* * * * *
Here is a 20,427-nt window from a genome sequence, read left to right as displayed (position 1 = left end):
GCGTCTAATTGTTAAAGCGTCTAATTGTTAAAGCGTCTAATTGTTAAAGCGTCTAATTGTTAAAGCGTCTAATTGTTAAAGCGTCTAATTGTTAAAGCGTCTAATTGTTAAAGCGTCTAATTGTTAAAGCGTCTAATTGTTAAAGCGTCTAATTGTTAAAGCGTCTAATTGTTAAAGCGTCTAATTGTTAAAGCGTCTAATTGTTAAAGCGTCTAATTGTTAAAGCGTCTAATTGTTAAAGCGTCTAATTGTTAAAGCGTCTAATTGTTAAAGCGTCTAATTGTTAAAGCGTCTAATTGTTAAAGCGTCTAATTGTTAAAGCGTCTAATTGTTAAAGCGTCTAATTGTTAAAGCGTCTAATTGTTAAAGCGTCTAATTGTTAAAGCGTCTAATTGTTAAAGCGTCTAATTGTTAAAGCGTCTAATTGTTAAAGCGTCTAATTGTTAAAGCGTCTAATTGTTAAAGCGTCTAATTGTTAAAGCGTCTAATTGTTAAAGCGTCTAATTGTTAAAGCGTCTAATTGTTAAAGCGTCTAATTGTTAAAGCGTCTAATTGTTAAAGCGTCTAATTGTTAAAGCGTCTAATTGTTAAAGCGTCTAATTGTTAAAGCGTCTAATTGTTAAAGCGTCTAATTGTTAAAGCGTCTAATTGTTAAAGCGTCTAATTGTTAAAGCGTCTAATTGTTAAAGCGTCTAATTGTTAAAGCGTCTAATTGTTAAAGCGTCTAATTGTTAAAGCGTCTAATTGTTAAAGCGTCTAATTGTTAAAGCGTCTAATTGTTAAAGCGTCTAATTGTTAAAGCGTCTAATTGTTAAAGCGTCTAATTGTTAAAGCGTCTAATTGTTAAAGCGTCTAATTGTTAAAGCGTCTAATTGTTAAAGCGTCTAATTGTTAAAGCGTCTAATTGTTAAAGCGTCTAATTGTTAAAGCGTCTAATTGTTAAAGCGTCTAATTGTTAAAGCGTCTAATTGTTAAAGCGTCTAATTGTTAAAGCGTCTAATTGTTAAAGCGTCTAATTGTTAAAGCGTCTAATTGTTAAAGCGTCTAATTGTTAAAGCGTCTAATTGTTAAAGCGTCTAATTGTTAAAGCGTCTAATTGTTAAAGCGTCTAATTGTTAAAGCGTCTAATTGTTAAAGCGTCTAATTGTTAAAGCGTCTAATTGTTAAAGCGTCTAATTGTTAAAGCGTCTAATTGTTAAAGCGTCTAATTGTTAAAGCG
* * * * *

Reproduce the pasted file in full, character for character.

Here is a 20,427-nt window from a genome sequence, read left to right as displayed (position 1 = left end):
GCGTCTAATTGTTAAAGCGTCTAATTGTTAAAGCGTCTAATTGTTAAAGCGTCTAATTGTTAAAGCGTCTAATTGTTAAAGCGTCTAATTGTTAAAGCGTCTAATTGTTAAAGCGTCTAATTGTTAAAGCGTCTAATTGTTAAAGCGTCTAATTGTTAAAGCGTCTAATTGTTAAAGCGTCTAATTGTTAAAGCGTCTAATTGTTAAAGCGTCTAATTGTTAAAGCGTCTAATTGTTAAAGCGTCTAATTGTTAAAGCGTCTAATTGTTAAAGCGTCTAATTGTTAAAGCGTCTAATTGTTAAAGCGTCTAATTGTTAAAGCGTCTAATTGTTAAAGCGTCTAATTGTTAAAGCGTCTAATTGTTAAAGCGTCTAATTGTTAAAGCGTCTAATTGTTAAAGCGTCTAATTGTTAAAGCGTCTAATTGTTAAAGCGTCTAATTGTTAAAGCGTCTAATTGTTAAAGCGTCTAATTGTTAAAGCGTCTAATTGTTAAAGCGTCTAATTGTTAAAGCGTCTAATTGTTAAAGCGTCTAATTGTTAAAGCGTCTAATTGTTAAAGCGTCTAATTGTTAAAGCGTCTAATTGTTAAAGCGTCTAATTGTTAAAGCGTCTAATTGTTAAAGCGTCTAATTGTTAAAGCGTCTAATTGTTAAAGCGTCTAATTGTTAAAGCGTCTAATTGTTAAAGCGTCTAATTGTTAAAGCGTCTAATTGTTAAAGCGTCTAATTGTTAAAGCGTCTAATTGTTAAAGCGTCTAATTGTTAAAGCGTCTAATTGTTAAAGCGTCTAATTGTTAAAGCGTCTAATTGTTAAAGCGTCTAATTGTTAAAGCGTCTAATTGTTAAAGCGTCTAATTGTTAAAGCGTCTAATTGTTAAAGCGTCTAATTGTTAAAGCGTCTAATTGTTAAAGCGTCTAATTGTTAAAGCGTCTAATTGTTAAAGCGTCTAATTGTTAAAGCGTCTAATTGTTAAAGCGTCTAATTGTTAAAGCGTCTAATTGTTAAAGCGTCTAATTGTTAAAGCGTCTAATTGTTAAAGCGTCTAATTGTTAAAGCGTCTAATTGTTAAAGCGTCTAATTGTTAAAGCGTCTAATTGTTAAAGCGTCTAATTGTTAAAGCGTCTAATTGTTAAAGCGTCTAATTGTTAAAGCGTCTAATTGTTAAAGCGTCTAATTGTTAAAGCGTCTAATTGTTAAAGCGTCTAATTGTTAAAGCG